Downtime is often very difficult for students to manage independently without increasing behaviors. Here are tips on recognizing why downtime happens, how to prevent it and how to manage it.
What is downtime
Downtime is a period of time without structure or a planned activity. There are lots of reasons why downtime occurs in our classrooms. Here are a few reasons that are common….
- We weren’t fully prepared for the lesson, activity or time of day
- The activity finished earlier than we expected
- Everything came to a stop because of a behavior that staff need to address
- The classroom is short staffed
- Unexpected interruption… fire drill, assembly, meeting, etc.
Why downtime needs to be reduced
It’s important to reduce downtime in all classrooms, but it’s especially important in special education programs. Many of our students don’t know how to fill the unstructured time in appropriate ways which leads to an increase in behaviors. The increased behaviors can be very overstimulating for other students which leads to even more behavior and dysregulation. The snowball effect makes it so much harder to refocus our students… so let’s just decrease the downtime!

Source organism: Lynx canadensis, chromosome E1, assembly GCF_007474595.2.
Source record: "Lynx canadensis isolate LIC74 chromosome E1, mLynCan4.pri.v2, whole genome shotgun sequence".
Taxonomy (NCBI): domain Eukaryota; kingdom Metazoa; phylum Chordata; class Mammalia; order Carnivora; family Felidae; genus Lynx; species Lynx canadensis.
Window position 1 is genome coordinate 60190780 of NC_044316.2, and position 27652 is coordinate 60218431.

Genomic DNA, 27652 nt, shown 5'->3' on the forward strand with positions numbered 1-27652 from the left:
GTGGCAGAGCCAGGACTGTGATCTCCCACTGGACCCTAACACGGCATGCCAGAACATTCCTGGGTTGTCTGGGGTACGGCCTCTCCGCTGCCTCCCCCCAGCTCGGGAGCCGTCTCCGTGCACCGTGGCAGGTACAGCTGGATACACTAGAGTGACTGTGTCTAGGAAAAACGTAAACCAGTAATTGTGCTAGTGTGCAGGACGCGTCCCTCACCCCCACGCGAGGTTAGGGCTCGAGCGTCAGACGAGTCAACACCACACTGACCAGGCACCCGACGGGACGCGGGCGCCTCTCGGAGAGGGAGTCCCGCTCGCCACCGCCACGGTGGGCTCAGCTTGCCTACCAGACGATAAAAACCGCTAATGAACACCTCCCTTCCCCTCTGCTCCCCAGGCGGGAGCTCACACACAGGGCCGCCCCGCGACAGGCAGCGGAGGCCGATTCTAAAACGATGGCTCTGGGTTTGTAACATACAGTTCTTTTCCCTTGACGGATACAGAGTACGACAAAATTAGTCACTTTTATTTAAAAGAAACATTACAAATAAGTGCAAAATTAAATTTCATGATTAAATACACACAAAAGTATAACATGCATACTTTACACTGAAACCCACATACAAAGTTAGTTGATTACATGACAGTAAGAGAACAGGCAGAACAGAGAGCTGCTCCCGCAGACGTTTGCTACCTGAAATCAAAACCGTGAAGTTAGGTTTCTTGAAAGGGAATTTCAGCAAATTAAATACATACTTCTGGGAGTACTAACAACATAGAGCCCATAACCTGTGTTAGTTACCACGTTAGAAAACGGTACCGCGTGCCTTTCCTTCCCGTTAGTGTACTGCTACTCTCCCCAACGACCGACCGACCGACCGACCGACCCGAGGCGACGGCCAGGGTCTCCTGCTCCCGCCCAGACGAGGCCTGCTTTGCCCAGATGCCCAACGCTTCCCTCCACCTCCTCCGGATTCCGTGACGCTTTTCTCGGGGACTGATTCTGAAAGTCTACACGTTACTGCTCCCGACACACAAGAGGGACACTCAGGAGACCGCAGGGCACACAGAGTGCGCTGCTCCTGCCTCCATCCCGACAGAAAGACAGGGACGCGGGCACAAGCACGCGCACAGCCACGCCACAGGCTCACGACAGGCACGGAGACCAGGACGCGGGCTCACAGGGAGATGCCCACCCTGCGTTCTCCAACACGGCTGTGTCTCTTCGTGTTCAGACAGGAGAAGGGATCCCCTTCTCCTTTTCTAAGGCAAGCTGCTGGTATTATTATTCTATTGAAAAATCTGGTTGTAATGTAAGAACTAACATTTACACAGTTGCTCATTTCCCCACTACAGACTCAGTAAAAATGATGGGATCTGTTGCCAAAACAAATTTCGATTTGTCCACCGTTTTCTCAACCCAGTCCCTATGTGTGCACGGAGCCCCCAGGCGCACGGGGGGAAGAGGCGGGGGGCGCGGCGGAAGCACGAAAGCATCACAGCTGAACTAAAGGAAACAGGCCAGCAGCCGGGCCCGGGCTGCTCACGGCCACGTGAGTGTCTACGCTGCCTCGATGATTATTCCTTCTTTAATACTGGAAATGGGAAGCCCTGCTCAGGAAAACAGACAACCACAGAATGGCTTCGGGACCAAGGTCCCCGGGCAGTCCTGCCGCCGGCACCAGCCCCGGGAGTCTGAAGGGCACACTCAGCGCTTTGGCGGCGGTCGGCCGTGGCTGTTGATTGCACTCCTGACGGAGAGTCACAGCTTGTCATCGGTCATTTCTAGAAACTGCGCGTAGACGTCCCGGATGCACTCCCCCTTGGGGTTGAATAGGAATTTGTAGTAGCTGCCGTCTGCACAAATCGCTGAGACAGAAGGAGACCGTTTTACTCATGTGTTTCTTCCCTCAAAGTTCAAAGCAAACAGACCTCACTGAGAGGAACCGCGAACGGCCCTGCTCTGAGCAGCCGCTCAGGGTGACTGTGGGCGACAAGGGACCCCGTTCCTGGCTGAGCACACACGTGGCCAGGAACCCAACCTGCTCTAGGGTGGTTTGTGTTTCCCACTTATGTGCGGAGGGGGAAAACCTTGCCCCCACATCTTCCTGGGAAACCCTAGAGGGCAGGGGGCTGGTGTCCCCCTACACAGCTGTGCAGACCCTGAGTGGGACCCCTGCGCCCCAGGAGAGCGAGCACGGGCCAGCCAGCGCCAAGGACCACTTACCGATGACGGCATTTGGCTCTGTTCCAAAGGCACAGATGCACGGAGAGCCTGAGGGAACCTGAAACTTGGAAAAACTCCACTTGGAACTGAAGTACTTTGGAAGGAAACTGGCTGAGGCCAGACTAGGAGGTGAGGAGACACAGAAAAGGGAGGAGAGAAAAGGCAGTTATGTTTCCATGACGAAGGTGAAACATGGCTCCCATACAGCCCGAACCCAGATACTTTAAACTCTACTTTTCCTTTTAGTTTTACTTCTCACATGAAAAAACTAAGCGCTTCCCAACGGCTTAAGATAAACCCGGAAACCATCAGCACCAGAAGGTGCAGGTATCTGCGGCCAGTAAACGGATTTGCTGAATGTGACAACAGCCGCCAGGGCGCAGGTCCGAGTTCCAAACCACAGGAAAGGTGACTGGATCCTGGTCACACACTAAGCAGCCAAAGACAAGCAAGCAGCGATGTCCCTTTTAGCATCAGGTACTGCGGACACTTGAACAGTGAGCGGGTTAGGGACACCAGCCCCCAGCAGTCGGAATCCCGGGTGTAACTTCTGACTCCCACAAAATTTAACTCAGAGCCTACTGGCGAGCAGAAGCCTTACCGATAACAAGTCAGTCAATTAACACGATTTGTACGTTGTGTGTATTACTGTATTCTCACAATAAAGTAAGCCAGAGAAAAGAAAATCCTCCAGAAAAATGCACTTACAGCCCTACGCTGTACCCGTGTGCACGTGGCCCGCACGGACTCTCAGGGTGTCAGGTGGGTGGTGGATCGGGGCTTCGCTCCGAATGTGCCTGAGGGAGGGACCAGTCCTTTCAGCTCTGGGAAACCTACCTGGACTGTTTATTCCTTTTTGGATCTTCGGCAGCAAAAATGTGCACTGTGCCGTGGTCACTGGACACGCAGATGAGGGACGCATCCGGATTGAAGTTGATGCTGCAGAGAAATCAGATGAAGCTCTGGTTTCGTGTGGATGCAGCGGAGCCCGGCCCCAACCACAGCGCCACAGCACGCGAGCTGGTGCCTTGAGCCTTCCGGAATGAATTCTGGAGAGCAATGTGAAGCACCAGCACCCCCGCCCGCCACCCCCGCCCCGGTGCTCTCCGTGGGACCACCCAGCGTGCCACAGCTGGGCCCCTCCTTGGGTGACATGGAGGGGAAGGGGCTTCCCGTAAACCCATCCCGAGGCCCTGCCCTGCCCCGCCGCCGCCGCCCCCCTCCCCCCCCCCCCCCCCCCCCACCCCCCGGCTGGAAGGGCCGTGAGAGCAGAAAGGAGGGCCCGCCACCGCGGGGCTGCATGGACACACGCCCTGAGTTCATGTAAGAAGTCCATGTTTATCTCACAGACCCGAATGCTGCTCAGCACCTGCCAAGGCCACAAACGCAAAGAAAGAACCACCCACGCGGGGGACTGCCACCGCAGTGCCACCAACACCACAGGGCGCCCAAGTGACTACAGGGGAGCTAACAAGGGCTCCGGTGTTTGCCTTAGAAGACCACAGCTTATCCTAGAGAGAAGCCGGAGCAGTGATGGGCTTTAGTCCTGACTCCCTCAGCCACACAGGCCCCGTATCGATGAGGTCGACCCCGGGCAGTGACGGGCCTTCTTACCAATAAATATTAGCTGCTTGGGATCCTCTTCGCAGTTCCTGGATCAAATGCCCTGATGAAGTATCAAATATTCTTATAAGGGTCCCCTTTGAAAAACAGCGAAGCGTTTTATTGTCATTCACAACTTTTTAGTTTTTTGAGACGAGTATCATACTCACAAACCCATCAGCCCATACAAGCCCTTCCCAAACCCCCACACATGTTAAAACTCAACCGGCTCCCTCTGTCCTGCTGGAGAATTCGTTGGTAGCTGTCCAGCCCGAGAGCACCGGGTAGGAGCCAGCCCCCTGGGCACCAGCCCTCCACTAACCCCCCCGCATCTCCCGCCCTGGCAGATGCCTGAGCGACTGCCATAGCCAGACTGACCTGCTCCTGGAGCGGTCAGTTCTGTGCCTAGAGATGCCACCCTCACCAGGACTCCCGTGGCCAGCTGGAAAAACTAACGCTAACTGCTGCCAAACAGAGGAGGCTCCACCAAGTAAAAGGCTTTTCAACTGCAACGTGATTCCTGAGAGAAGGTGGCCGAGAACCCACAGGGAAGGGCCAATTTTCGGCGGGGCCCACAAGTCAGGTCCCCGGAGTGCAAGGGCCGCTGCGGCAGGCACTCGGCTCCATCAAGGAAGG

Ways to reduce downtime
- Over plan activities and lessons. Read more about lesson planning HERE and scheduling HERE.
- Have a bin of hands on tasks ready at all times. Make sure the tasks are things your students can complete with little or no adult assistance.
- Have an activity that you can do as a whole group ready to be used at any time. Read about easy ELA activities you could use HERE.
- Adapted books (which can reinforce almost any skill and concept!)
- Task cards
- Building with legos- included pictures of items for students to build
- Sensory materials such as playdoh, kinetic sand, etc.
- File folders
- Digital task cards and activities
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